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Entries in Remake (18)


Evil Dead

Let’s just answer this question now. No, “Evil Dead” is not the “most terrifying film you will ever experience,” as its posters would lead you to believe. It would be tough to proclaim it even as the most terrifying film in recent memory, given the release of the excellent “Sinister” not too long ago. Perhaps the marketing for the movie wasn’t the wisest, unrealistically setting a bar the film was not likely to achieve. It’s a good thing you don’t judge a movie by its marketing though, because “Evil Dead” is nonetheless a frightening experience, one that will unnerve you, make you feel uncomfortable and perhaps even sicken you.

The story, as one might expect, is of little consequence, though it gives off the air of importance with its heavy set-up. Mia (Jane Levy) is a coke addict. She tried to kick the habit a number of times, but never could, so she and her friends, along with her brother David (Shiloh Fernandez), head out to a cabin in the woods to recover, away from the civilization that exposed her to the drug. On one hand, this is a refreshing start. Most horror movies give little reason as to why a group of friends isolate themselves in some remote area beyond a cheap weekend-long party where drug use is encouraged. The opposite is true here, but it raises some issues with the film as a whole.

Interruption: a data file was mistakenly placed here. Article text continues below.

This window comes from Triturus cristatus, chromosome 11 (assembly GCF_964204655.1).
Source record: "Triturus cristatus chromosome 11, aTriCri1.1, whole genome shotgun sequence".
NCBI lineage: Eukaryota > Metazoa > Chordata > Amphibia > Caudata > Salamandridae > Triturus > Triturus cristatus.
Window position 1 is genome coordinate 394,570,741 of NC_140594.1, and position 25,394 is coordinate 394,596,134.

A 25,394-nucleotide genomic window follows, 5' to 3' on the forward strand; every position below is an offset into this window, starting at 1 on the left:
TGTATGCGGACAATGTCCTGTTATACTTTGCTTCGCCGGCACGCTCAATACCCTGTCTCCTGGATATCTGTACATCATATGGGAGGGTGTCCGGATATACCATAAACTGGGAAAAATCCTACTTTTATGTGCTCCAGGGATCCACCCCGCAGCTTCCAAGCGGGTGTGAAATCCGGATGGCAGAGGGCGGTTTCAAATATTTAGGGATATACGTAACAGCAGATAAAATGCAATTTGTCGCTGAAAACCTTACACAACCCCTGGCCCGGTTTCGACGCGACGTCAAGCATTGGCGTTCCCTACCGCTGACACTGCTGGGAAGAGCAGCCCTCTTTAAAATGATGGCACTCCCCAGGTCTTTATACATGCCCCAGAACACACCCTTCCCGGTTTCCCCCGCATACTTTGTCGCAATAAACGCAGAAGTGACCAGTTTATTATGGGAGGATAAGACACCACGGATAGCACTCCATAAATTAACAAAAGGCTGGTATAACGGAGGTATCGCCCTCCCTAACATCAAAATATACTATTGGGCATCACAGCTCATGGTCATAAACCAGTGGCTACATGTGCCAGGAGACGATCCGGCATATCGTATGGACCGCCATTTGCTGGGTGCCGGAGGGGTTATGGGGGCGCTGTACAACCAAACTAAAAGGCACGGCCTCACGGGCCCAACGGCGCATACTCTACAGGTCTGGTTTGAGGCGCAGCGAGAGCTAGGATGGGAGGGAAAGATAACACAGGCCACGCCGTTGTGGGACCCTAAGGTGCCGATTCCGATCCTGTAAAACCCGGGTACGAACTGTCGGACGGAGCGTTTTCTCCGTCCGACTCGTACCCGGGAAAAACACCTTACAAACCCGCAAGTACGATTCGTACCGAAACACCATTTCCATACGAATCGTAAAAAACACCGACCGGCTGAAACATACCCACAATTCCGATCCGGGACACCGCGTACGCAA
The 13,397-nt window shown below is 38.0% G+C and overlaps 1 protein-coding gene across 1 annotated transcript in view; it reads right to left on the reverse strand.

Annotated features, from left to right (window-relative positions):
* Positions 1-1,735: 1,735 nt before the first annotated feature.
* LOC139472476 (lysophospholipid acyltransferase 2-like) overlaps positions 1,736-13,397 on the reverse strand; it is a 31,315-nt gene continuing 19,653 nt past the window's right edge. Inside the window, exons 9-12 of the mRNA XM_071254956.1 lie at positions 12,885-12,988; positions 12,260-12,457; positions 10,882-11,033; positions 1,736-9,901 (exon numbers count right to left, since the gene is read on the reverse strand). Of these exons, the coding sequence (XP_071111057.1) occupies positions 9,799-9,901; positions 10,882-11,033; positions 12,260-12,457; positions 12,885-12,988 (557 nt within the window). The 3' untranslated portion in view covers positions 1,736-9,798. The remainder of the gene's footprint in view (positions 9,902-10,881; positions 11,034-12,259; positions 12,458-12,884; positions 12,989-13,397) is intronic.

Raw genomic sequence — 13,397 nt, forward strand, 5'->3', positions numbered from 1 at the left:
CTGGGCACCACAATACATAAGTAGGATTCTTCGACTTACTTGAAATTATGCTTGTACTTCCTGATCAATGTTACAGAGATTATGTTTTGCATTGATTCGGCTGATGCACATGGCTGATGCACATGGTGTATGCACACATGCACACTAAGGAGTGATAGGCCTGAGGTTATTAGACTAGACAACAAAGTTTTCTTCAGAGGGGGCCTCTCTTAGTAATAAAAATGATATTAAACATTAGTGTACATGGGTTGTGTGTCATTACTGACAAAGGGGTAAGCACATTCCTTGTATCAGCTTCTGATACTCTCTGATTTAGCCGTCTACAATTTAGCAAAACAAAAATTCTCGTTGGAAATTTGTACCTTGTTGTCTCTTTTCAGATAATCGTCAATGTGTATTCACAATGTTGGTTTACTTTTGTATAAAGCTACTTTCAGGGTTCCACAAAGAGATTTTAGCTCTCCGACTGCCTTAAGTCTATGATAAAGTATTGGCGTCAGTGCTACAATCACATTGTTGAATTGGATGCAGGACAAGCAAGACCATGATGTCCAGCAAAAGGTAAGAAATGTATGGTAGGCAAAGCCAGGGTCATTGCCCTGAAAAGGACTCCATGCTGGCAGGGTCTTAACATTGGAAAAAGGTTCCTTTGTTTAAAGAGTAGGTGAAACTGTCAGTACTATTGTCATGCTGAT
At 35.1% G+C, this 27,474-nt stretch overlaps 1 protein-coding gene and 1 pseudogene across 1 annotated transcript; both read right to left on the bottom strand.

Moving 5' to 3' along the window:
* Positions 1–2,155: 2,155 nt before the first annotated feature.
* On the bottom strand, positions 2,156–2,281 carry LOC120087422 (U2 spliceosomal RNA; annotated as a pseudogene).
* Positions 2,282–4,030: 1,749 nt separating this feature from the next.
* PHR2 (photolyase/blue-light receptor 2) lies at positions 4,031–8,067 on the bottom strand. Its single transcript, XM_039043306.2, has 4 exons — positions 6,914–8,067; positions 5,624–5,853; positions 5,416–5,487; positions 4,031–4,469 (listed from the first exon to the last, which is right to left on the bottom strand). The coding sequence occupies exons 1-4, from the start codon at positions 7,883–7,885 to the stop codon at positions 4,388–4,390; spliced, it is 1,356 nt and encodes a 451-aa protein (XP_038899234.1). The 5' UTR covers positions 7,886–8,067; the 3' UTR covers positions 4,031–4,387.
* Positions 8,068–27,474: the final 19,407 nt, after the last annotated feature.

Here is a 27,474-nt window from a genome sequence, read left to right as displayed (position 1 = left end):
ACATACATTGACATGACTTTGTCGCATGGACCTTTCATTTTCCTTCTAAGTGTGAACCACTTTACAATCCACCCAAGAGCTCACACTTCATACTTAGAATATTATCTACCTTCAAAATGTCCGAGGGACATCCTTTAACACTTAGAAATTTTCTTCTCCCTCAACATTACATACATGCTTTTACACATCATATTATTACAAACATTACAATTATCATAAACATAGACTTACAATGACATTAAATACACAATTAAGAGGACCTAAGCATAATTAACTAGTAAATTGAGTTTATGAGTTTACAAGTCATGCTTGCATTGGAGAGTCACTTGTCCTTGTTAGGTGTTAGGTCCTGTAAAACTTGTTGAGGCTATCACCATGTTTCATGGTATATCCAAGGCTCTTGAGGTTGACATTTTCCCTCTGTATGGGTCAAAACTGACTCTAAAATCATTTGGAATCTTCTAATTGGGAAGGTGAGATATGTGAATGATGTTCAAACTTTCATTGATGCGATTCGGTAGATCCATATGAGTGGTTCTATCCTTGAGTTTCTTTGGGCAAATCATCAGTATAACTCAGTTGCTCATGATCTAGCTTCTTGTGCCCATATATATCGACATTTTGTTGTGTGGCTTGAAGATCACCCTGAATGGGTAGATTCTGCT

Although cliché, the no-reason set-up in something like the “Friday the 13th” remake promises nothing special. It typically puts the movie on a level of self-awareness, fully cognizant of what it is and what it intends to accomplish. But when a film sets up these plot threads and tries to give these characters back stories (however thin they may be), they must be followed through on. “Evil Dead” doesn’t do this, resulting in a screenplay that’s fresh with horror movie scares, but narratively inconsistent. Tack on a really lazy back story about Mia and David’s mother who died years ago and characters that are lacking in real personalities and you have a movie that gives you little reason to care.

So the fact that you still do is astonishing. It’s a testament to the craft of its making, which relies heavily on ambiance, lighting and shadows to deliver its thrills. While not devoid of a few cheap jump scares, “Evil Dead” is surprisingly restrained, in this regard at least. It’s more about things slowly crawling out of the shadows and building an atmosphere than it is about the “Gotcha!” moments so many horror movies rely on these days. Of course, when it comes to the violence, it’s another story altogether.